The first digit is the number of horses taken for first, the second one is for second placegetters and the third is for third placegetters.

2x3x5 $12
2x3x6 $16
2x4x6 $24
3x4x5 $27
3x4x6 $36
3x4x8 $54
3x5x5 $36
3x5x8 $72
3x6x6 $60
4x5x6 $64
4x5x7 $80
4x5x8 $96
4x6x10 $160
Here’s an example. I’ll use letters to describe horses.

A, B ?and C for first
ABCDE for second
ABCDEFGH for third

That’s a 3x5x8 combination and will cost $72 in $1 units or a minimum of $5 for 6 per cent. Sometimes you will sort out the winners alright but have real trouble selecting only two or three  more for second, so in that case just include them all for 2nd and 3rd, excluding the hopeless chances.

You may be thinking, do I include the favourite for 2nd or 3rd? If you are confident that it will get beaten, back your judgement and exclude it. It is best if you can.

But if you are not that confident, put it in for 2nd or 3rd. It increases the cost but in a good sized field, especially if it is a less than $2 favourite, if it gets beaten, the return can sometimes be worthwhile. It just comes down to how confident you are about it getting beaten.

Another type of trifecta bet that I use on occasions is the AB x AB x Field trifecta. This is ideal when you have got two horses, and it may include a favourite, that you are very keen on for first and second.

So you take them for first and second in any order and the field for third. In a good sized field, if you can get a $5 place or more chance up for third, it can give you a chance of a really big one, especially if your A or B selection is not the favourite. I don’t do it very often, but I have had tremendous dividends from relatively small outlays over the years. ?Sometimes the favourite will slot into third – accept it, because all you want is the odd real outsider to make it very worthwhile.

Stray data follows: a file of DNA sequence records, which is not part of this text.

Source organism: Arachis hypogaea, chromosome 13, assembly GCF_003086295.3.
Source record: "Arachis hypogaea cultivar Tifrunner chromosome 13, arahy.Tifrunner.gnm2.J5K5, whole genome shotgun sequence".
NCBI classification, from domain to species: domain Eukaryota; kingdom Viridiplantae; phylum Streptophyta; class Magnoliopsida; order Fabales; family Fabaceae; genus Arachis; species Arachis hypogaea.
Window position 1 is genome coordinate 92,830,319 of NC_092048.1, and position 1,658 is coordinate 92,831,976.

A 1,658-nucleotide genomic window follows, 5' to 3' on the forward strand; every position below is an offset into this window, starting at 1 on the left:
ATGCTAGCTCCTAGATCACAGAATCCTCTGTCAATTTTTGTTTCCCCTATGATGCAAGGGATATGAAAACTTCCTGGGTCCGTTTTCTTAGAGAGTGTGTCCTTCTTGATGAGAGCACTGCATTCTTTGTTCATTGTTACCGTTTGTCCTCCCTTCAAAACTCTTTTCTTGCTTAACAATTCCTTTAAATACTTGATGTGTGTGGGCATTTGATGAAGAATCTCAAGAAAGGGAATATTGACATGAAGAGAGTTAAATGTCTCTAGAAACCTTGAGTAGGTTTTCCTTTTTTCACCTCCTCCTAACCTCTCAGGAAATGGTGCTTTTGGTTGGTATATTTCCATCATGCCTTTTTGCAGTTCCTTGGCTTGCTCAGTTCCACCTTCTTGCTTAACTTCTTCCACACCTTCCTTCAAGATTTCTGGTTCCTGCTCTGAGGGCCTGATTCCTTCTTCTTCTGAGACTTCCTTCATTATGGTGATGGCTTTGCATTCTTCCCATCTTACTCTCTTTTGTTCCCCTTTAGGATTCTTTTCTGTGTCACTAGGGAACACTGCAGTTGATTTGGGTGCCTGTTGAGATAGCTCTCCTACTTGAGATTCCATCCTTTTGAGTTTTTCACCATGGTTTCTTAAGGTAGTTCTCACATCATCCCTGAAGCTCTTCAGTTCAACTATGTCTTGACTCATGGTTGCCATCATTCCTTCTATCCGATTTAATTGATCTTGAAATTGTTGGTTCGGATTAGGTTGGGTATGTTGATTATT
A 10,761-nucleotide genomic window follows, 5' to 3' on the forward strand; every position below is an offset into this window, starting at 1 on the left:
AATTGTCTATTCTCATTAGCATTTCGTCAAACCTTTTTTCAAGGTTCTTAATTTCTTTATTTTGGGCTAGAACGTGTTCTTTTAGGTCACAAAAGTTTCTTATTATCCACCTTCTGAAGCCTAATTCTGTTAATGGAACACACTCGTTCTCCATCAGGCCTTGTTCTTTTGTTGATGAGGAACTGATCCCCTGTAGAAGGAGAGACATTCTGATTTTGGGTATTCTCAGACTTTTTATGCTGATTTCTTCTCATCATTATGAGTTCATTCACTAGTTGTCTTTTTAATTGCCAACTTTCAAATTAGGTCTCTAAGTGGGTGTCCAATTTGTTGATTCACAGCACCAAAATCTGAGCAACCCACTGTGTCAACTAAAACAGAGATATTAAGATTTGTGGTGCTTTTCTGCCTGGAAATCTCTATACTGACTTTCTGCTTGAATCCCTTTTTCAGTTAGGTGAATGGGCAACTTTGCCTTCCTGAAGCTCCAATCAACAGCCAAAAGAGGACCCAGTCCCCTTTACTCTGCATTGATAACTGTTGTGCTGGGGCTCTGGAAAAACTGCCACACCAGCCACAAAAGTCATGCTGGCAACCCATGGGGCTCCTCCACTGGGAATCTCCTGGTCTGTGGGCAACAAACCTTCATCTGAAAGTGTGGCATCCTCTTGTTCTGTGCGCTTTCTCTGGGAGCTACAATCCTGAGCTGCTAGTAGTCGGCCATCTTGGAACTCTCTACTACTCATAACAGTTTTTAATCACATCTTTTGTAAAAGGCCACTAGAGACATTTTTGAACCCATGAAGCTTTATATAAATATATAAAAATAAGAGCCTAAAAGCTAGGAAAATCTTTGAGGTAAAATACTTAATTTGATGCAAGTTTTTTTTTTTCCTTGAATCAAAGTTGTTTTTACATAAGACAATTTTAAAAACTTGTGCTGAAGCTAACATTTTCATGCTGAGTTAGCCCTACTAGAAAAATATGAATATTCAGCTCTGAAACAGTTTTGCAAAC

It’s uncanny really, but about four hours before I posted this article, there was a race at Avondale that was ideal for an AB trifecta.

There were two horses that I was very keen on to fight it out, Yendarra and Doryman. The favourite, Waiknotme, hadn’t raced for 28 days, was also carrying equal topweight of 58kg on a downgraded heavy track, so there was a good chance of him feeling the pinch in the last 200m over a 1600m slog in the mud.

They both fought it out with the lesser favoured Yendarra wearing down Doryman. Tuscan Sun was able to hang on for third at $2.85, while favourite Waiknotme battled on for fourth after being second at the 300m. The trifecta paid a handy $317.55. For the cost of $18 for $1 units, you can see that you would have to lose the next 18 AB trifecta bets to break about even.

You may be thinking, okay, it’s easy to be a wise guy after the event, but I did post in the selections for the day, that they were the only two I liked in the race. But believe me, it doesn’t always work out as easy as that.

When co-mingling of the betting pools between Australia and New Zealand takes place in 2007, the take out on trifecta betting will be reduced from 25 per cent to 20 per cent, increasing the average trifecta dividend on gallops meetings from $1,000 to $1,066.60. That is going to be another reason to do your homework on trifecta betting.

In summing up:

  • Firstly learn to work out thosefalse favourites.
  • Secondly, build up a bank while you develop your skills.
  • Thirdly, and ?most importantly, accept the fact that you are going to lose more bets that you are going to win and build that into your staking plan. You will then get through those losing streaks. But when those winning streaks come, or you strike the occasional big one, ?they will be the cream on the cake and will ?pay for your trip to the Melbourne Cup and hopefully back again.

Click here to read Part 1.

by Neil Davis